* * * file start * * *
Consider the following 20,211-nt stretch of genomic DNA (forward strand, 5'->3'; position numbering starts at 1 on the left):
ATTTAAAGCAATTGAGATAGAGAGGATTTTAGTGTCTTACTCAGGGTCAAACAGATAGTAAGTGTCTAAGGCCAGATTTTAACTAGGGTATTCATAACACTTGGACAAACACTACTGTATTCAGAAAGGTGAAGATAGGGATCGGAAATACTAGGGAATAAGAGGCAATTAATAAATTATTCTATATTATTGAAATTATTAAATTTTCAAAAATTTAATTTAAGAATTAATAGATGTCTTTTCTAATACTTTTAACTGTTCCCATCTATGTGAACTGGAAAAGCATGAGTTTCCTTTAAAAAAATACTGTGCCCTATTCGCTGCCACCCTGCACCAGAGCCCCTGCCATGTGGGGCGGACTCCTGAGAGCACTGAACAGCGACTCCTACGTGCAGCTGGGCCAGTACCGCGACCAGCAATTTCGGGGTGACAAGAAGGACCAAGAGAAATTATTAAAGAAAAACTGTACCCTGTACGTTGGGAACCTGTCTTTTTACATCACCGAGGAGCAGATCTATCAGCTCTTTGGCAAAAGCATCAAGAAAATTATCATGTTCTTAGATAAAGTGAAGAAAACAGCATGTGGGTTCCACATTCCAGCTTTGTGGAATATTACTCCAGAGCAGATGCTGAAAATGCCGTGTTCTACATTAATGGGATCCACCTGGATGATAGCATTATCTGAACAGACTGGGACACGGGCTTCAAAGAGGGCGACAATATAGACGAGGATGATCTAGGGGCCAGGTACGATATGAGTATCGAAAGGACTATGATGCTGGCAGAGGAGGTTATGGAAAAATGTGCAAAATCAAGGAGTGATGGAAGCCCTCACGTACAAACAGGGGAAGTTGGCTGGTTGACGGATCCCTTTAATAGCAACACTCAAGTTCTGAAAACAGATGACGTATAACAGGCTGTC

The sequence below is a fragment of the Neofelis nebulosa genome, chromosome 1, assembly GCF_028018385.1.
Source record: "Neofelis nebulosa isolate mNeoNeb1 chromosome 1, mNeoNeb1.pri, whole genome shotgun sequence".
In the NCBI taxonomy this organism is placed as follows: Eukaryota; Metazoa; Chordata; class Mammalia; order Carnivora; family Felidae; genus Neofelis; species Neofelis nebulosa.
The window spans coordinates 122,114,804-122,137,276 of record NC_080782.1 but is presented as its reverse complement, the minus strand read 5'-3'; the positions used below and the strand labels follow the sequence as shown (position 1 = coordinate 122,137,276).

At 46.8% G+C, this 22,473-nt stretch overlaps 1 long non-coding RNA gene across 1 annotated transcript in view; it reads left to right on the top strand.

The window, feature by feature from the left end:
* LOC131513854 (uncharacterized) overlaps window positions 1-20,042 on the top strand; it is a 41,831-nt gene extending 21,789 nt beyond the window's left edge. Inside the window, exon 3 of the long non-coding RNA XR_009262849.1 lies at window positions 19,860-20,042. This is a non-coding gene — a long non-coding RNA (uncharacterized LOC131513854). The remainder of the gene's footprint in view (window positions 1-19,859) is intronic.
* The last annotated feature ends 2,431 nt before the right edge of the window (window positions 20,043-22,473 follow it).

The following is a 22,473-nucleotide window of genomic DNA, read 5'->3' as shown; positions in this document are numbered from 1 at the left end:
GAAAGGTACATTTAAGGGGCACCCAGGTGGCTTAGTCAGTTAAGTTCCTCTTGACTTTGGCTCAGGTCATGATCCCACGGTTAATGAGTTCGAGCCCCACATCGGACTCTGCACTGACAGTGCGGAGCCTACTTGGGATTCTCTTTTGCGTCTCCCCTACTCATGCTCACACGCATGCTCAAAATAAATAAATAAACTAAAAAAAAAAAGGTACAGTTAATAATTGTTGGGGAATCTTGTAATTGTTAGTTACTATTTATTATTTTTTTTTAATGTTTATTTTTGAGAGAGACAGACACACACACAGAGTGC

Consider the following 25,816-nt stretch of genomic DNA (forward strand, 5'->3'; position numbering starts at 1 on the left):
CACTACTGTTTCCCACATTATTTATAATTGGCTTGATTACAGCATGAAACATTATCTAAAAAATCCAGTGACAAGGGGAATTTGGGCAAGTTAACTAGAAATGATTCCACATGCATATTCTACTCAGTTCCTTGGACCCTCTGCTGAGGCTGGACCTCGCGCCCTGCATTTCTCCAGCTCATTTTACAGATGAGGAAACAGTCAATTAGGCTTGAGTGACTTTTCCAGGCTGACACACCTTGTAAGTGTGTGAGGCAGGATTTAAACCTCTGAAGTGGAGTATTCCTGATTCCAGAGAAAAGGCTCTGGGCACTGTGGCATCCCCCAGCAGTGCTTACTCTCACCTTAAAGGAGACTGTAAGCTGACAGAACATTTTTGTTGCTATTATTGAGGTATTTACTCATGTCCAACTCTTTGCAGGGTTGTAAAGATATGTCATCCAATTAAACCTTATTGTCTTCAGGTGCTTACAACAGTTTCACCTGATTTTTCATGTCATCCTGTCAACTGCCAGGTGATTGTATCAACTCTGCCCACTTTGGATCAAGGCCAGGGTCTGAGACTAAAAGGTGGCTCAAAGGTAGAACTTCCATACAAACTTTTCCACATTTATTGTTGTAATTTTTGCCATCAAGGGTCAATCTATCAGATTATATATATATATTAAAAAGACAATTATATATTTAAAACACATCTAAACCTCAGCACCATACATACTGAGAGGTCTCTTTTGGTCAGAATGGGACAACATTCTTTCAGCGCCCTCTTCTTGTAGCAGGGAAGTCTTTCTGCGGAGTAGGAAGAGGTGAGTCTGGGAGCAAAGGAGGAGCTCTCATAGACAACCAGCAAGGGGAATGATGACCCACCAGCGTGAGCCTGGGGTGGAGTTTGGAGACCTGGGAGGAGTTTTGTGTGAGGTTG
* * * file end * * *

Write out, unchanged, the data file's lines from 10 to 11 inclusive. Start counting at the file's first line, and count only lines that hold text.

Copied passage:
* The last annotated feature ends 2,431 nt before the right edge of the window (window positions 20,043-22,473 follow it).

The following is a 22,473-nucleotide window of genomic DNA, read 5'->3' as shown; positions in this document are numbered from 1 at the left end: